It all began in 1977. My parents took me to see Star Wars for the first time. I don’t remember a lot about this early time in my life, but I do remember getting all the toys and re-enacting my favorite scenes from the movie. I was obsessed with Luke Skywalker, Han Solo and Princess Leia. Posters. Lunch boxes. Halloween costumes. Membership in the official Star Wars Fan Club. I couldn’t get enough.
But being a geek wasn’t always easy when I was a kid. I was overweight and socially awkward making me a target for all sorts of jokes and ridicule. The last thing I needed was one more thing for the other kids to make fun of. So I kept my nerdiness hidden, letting only the people I truly trusted in on my geeky obsessions. Eventually, I decided I didn’t care what other people thought. I fully embraced my geekhood. That’s when a funny thing happened. I started connecting with people that shared my appreciation for lightsabers and the Force. And those kids in school, the ones I knew would mock me if they ever found out how big of a nerd I really was? Turns out, a lot of them were closet geeks, too.
This experience made me realize something important. There are geeks everywhere. Music geeks. Food geeks. Sports geeks. Book geeks. Car geeks. Basically, there’s a lot of people out there that are experts and even more that are very enthusiastic about their passions and interests.
As a writer, I’ve used that understanding to get under the surface and determine what really connects my clients and their target audiences. It’s the commonalities, the same interests, needs and desires, that bond businesses and their customers together. And my fanboy fixation has transcended from the Rebel Alliance and the Empire to creating the kind of copy and content that defines your brand, amplifies your voice and sets you apart in a world filled with carbon-copy clones.
I graduated with a degree in Public Relations and Journalism but I never really used it. Instead I went to work for a company I like to refer to as the Galactic Empire. It was a definitely a family affair. Every single person in my immediate family (mom, dad, sisters, sister-in-law, brother-in-law), plus an aunt, numerous cousins and a couple of fraternity brothers all worked for the Empire. But that work never gave me any sense of fulfillment.
I started writing a personal blog several years ago about love, life and the trials and tribulations of a divorced father of twin daughters. One topic I wrote about was my high school reunion. I poured my heart into a thoughtful essay about the anxiety and trepidation I felt as it soon approached. As luck would have it, a guy I went to school with was following my blog. He had just started a new website development company and asked me to write for him because he liked my writing style. In the beginning, the pay was lousy and the gigs were infrequent but I didn’t care. I was just excited about finally putting those writing skills I learned in college to good use! Over time, the pay and the gigs have gotten a lot better thanks to networking, marketing, hustle and some great word-of-mouth endorsements. And that first paying gig? That guy is my oldest and most loyal client.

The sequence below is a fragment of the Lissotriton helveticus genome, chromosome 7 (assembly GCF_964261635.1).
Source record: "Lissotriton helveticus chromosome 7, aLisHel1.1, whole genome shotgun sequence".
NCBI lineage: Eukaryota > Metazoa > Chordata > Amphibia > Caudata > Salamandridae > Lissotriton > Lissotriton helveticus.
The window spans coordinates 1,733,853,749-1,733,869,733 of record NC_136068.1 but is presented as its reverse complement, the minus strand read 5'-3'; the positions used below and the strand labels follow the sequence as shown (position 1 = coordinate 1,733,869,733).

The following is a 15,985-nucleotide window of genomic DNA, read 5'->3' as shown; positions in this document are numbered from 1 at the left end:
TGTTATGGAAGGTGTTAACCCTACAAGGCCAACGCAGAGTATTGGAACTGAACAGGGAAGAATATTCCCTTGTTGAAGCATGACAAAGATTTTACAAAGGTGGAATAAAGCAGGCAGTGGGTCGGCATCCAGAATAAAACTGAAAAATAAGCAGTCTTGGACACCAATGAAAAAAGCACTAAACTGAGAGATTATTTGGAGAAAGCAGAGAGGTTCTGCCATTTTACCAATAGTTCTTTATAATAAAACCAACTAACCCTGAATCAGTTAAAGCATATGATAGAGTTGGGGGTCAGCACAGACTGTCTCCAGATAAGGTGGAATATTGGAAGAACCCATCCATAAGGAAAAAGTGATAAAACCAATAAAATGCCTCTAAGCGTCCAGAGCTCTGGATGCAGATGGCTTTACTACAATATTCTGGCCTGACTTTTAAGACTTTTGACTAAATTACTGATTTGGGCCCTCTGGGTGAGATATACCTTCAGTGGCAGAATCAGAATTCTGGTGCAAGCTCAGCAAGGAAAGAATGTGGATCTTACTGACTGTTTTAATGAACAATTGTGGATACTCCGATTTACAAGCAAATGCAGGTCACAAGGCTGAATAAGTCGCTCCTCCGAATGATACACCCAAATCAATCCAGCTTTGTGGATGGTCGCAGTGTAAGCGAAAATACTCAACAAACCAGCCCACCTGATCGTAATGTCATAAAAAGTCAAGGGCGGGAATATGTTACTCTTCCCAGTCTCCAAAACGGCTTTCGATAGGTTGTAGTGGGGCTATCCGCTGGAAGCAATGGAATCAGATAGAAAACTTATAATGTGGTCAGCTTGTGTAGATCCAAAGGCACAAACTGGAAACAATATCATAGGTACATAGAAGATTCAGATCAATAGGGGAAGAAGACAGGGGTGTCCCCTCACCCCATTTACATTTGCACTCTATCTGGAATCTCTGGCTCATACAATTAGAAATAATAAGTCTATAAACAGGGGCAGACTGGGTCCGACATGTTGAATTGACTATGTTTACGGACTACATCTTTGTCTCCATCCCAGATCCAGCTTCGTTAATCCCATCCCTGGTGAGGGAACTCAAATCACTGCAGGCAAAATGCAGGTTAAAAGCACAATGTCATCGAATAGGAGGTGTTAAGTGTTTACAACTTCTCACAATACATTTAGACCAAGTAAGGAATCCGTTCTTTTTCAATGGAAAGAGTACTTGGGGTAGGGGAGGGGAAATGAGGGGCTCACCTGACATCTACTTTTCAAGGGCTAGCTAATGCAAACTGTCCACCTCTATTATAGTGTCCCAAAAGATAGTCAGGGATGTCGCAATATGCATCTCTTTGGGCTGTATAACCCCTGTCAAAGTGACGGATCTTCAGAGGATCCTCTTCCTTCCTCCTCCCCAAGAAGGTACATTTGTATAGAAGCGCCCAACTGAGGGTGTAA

David C Justin specializes in site content, blogs, case studies, articles/advertorials and email campaigns. He’s completed projects for businesses of all size and industries, including everything from international corporations to local companies with a payroll headcount of less than two. His client list (past and present) includes Samsung Networks, Method 828 Marketing, SUCCESS Partners, Gorilla Corporation, Trend Micro and Vinli Corporation.
His clients frequently compliment his ability to mimic their tone in writing or help them create an online voice that fits them perfectly. He also has the exceptional ability to take massive amounts of information, extracting the most important data points and organizing them into engaging content that is easy to follow and understand.
In addition to his specialties, David also writes and edits user guides, white papers, training guides, video scripts, product descriptions, press releases and anything else his clients ask of him. Plus, he’s written a novel, several children’s stories and a handful of short stories. In short, if it has words, he can write it.
He is the CopyGeek after all.